By Gerri Elder
After a divorce or separation involving minor children, child support usually becomes a major issue. Whether the noncustodial parent feels that they've been ordered to pay too much, or the custodial parent feels that it's too little, there is often resentment and conflict when it comes to child support.
Adding to the drama, some noncustodial parents refuse to pay or fall behind on child support payments, and this can cause problems. In Tennessee, non-custodial parents who do not make their court ordered child support payments could lose the ability to work.
The Tennessee Department of Human Services has notified deadbeat parents in the state and let them know that they could lose their driver's, professional and recreational sporting licenses if they do not catch up on child support payments.
Without professional and driver's licenses - and in rare cases sporting licenses - these parents may find it difficult to work and earn any income, making it increasingly difficult to make those child support payments.
Parents who work as registered nurses, real estate agents, security guards and teachers are among those who will be out of work if their licenses are revoked for failure to pay child support. The notices that were mailed to parents who have not made child support payments said that if the parents are $500 or more behind in child support and haven't made a payment in more than 90 days, there is a risk of losing all state-issued licenses.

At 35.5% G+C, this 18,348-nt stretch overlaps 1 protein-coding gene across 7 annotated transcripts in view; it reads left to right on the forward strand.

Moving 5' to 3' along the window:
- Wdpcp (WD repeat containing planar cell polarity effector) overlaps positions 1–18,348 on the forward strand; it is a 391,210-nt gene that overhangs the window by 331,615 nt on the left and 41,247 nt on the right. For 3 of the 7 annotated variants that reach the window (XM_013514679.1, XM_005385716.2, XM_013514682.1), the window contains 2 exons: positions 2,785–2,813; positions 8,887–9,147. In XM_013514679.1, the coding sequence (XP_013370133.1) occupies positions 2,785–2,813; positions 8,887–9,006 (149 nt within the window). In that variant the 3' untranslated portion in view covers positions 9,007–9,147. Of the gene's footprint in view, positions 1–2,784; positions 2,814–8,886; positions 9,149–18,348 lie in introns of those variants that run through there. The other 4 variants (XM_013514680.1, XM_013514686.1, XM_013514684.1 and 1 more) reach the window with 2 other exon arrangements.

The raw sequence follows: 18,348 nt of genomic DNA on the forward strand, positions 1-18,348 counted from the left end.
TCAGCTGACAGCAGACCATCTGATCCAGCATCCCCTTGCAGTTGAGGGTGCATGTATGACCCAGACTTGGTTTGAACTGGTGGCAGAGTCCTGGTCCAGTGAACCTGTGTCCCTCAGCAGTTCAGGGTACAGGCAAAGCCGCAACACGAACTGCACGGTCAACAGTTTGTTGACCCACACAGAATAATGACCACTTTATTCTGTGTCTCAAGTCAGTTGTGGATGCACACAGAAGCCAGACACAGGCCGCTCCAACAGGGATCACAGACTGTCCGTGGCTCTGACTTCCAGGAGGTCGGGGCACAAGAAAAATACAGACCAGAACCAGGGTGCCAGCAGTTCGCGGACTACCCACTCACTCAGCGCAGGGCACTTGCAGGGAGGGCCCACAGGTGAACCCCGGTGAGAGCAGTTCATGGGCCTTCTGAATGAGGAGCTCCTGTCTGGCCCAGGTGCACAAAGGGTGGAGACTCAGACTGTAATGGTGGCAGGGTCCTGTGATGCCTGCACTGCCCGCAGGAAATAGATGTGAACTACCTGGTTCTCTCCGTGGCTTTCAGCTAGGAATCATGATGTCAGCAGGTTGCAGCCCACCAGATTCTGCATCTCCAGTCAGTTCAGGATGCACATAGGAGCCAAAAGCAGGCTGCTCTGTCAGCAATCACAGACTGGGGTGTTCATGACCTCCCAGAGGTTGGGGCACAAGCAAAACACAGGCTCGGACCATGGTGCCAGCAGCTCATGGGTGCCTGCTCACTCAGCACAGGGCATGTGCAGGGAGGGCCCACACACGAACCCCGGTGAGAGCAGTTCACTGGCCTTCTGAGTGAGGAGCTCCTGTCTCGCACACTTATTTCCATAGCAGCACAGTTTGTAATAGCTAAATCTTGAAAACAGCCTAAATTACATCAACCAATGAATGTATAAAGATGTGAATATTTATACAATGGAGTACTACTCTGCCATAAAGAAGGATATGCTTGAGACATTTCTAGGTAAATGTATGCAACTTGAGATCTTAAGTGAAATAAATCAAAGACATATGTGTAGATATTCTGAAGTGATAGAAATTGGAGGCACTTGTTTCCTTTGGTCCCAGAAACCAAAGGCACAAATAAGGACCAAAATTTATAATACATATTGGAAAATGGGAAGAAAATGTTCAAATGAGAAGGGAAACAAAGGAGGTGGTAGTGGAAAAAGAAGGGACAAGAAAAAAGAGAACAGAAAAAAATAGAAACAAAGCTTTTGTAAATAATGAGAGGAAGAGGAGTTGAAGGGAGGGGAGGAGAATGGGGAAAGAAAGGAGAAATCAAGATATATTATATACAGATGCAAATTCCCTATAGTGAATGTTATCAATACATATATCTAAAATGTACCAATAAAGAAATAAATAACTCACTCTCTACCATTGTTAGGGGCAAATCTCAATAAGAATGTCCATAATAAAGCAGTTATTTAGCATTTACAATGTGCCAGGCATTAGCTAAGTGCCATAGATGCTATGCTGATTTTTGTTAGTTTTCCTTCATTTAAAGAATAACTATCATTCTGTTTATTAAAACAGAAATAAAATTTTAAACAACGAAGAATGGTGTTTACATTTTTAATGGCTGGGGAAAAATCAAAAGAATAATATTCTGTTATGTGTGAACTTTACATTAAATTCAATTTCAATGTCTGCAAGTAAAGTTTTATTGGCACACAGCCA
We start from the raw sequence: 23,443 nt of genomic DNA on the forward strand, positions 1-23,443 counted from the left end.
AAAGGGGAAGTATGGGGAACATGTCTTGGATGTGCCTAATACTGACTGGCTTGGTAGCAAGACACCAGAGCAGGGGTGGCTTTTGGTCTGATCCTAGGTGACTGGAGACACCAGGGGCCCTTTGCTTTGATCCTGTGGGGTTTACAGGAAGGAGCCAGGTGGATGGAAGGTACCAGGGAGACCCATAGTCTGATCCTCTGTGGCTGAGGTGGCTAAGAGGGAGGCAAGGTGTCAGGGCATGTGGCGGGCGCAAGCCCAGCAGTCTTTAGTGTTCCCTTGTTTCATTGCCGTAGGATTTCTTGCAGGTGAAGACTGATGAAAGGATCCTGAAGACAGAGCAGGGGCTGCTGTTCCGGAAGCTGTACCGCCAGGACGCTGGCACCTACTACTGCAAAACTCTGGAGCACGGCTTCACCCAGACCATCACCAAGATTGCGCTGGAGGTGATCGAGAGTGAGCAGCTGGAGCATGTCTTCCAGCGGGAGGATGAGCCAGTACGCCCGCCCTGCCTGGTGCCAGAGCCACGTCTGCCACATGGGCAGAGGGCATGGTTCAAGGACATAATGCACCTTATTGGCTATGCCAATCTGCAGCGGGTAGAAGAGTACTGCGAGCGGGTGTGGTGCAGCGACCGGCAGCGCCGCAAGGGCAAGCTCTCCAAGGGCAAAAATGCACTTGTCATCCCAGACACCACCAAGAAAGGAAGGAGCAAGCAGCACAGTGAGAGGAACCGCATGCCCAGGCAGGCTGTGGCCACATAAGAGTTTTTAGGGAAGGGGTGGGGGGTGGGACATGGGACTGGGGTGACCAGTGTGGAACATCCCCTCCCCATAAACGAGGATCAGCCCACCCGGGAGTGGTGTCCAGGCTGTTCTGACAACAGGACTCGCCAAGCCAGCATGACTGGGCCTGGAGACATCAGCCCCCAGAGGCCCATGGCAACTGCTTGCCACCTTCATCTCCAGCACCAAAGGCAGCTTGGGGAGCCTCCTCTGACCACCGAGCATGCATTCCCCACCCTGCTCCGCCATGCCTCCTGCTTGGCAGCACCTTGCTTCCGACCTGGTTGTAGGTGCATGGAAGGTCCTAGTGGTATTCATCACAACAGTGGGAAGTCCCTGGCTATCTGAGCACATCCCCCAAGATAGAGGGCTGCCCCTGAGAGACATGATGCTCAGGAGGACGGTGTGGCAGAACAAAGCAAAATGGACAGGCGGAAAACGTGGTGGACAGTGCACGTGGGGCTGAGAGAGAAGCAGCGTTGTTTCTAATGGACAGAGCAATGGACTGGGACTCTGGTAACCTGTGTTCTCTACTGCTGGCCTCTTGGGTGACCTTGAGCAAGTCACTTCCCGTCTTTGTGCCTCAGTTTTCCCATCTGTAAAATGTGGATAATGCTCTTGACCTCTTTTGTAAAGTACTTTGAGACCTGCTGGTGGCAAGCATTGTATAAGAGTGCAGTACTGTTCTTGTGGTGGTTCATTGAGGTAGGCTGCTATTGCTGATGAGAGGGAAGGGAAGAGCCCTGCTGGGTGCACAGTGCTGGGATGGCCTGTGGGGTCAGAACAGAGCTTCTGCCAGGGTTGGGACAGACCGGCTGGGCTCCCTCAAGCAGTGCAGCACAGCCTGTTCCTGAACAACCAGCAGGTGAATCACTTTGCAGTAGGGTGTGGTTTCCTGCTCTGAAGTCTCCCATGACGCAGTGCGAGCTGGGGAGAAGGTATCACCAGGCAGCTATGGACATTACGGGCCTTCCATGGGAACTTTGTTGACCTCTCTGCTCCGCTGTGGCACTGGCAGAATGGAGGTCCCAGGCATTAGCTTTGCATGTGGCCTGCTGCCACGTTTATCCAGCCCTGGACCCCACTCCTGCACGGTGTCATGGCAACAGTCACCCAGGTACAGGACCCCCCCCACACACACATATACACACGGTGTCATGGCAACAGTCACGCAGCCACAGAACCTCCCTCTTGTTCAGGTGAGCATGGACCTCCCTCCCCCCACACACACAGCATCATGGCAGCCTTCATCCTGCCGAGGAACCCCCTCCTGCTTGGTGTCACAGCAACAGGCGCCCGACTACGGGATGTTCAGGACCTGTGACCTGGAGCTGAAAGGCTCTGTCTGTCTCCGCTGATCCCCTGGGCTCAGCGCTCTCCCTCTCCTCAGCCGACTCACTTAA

Human Services Commissioner Gina Lodge told Commercial Appeal that the Department of Human Services is committed to making sure children in Tennessee receive their court-ordered child support. Lodge says that license revocation will be a wake-up call that forces noncustodial parents to stay current on child support payments.
There are reportedly more than 20,000 licenses in Tennessee that are currently at risk. The warning letters were sent out to parents in every county in Tennessee. The department says that usually half of the parents that receive letters threatening their licenses will be taken away work with DHS to pay off their child support obligations. For those that do not pay up, earning a living can get a little more difficult. Last year, the state revoked more than 7,000 licenses because people failed to pay child support.
The state makes further efforts to collect child support payments by using enforcement tools such as administrative wage assignment or wage garnishing, liens and federal intercept programs. In Tennessee, there are currently more than 260,000 cases in which the court has ordered a parent to pay child support. DHS reports that in approximately 55 percent of these cases the child support payments are made on time.